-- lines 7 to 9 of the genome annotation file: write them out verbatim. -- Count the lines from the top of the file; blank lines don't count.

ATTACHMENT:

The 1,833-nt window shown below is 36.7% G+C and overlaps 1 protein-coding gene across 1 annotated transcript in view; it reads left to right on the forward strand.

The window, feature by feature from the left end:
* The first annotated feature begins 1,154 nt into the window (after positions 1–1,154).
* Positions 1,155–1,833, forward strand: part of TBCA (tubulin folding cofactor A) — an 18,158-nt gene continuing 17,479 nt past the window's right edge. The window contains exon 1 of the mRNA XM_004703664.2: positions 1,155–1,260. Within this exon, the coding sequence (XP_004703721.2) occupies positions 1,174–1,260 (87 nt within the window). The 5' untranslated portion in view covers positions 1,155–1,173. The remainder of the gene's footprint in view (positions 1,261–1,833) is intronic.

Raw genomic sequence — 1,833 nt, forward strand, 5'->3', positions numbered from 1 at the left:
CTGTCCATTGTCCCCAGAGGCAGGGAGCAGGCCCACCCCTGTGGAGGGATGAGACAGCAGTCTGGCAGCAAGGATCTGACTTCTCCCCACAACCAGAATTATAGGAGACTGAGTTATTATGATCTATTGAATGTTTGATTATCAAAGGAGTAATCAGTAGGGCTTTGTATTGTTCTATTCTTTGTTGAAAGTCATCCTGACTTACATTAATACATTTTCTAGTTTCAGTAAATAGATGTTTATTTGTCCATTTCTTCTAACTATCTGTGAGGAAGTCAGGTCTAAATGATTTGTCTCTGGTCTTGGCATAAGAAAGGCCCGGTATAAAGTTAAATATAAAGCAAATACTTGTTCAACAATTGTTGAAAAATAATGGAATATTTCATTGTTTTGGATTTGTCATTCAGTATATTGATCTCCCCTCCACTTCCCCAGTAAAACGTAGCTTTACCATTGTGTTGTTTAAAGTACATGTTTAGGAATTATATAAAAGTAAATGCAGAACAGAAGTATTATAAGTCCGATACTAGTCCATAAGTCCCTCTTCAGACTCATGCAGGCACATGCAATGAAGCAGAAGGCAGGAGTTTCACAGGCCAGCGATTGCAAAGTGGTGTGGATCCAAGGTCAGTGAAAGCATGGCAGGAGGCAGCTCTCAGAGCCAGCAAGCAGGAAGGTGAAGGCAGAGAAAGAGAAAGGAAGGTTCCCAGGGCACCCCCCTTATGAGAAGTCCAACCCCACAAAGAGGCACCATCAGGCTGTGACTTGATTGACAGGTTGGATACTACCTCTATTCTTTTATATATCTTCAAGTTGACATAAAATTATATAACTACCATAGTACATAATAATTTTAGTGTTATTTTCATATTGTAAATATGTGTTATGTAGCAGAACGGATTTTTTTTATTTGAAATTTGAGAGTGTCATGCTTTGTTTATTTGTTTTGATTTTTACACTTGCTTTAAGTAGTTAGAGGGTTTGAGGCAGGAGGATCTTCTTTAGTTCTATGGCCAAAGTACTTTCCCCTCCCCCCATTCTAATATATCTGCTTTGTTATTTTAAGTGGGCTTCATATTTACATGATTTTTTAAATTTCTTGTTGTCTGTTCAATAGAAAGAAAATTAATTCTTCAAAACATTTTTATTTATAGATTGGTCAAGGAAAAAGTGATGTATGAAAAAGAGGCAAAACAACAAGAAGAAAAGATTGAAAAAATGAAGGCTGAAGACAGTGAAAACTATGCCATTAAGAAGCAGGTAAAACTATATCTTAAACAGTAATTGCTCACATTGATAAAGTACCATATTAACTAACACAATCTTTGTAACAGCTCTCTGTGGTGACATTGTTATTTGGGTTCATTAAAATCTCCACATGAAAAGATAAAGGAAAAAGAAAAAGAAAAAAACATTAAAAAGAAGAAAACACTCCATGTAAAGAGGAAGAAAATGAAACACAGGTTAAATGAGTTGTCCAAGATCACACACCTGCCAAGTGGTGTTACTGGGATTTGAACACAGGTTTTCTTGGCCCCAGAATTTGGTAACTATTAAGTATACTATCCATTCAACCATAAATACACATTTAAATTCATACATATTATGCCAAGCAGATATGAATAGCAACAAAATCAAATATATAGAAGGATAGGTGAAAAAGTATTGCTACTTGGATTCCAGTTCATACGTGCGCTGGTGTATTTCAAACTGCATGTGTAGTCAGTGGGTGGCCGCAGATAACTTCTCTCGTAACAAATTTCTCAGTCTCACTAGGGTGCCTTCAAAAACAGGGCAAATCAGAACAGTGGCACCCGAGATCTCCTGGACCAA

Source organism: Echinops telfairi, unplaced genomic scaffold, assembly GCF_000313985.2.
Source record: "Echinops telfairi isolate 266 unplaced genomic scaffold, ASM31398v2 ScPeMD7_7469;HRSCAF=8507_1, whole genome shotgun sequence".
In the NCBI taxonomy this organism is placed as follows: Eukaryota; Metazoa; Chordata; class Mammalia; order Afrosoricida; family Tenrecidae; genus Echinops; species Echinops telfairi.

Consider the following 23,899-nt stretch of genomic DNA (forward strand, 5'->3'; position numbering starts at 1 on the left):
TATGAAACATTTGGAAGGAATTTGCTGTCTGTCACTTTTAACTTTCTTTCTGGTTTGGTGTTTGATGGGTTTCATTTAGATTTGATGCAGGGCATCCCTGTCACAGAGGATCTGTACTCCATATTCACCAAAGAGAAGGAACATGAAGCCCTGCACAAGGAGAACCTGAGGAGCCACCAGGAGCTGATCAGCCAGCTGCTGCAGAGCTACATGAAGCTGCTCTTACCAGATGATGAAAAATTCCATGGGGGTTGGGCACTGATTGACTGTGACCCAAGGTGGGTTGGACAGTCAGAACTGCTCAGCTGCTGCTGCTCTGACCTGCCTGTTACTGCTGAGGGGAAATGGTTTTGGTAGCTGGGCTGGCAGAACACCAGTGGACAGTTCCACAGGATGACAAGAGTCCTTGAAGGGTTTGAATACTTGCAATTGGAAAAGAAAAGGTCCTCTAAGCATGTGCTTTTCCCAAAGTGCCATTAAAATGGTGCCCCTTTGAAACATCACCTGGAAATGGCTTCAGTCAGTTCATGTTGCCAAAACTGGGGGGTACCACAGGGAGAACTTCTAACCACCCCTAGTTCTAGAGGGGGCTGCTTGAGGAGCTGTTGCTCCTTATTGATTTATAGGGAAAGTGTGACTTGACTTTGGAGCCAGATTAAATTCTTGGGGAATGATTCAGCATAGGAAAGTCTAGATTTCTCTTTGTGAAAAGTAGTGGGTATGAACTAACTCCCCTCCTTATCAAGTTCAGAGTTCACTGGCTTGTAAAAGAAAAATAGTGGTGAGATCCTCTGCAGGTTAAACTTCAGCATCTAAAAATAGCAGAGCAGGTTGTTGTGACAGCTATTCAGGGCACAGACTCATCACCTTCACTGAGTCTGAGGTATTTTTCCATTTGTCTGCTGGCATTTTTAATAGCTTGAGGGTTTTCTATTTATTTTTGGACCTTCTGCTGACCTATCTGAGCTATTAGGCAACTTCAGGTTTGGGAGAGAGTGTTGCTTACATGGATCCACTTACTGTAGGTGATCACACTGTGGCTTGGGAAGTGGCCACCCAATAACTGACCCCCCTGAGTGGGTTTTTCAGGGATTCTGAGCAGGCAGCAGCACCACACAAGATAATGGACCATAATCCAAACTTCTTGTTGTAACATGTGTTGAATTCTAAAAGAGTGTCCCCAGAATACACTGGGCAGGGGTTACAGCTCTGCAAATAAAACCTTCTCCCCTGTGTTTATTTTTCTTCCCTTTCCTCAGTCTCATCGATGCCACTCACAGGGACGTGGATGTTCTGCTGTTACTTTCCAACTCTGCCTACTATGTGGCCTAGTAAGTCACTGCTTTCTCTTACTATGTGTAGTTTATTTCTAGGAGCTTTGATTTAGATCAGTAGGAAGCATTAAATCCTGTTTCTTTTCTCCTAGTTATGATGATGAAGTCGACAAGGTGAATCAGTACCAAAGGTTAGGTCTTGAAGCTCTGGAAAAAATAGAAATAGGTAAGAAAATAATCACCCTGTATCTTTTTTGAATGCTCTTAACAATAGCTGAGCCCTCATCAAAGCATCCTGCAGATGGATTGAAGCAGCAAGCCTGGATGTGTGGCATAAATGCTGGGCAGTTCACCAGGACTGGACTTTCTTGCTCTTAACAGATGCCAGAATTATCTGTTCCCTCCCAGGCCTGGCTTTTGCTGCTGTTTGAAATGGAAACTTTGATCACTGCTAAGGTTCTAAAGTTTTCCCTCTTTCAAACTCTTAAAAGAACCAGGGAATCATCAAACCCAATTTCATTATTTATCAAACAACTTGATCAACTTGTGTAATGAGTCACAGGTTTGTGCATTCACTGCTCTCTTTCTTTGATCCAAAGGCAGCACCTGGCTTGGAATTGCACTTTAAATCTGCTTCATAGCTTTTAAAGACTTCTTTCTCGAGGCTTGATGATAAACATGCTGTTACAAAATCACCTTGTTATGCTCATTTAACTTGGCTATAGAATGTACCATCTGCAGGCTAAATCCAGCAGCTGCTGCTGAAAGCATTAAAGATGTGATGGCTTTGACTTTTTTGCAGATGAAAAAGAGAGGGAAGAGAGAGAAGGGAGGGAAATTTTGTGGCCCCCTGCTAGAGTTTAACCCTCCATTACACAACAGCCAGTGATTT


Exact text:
Source organism: Echinops telfairi, unplaced genomic scaffold, assembly GCF_000313985.2.
Source record: "Echinops telfairi isolate 266 unplaced genomic scaffold, ASM31398v2 ScPeMD7_7469;HRSCAF=8507_1, whole genome shotgun sequence".
In the NCBI taxonomy this organism is placed as follows: Eukaryota; Metazoa; Chordata; class Mammalia; order Afrosoricida; family Tenrecidae; genus Echinops; species Echinops telfairi.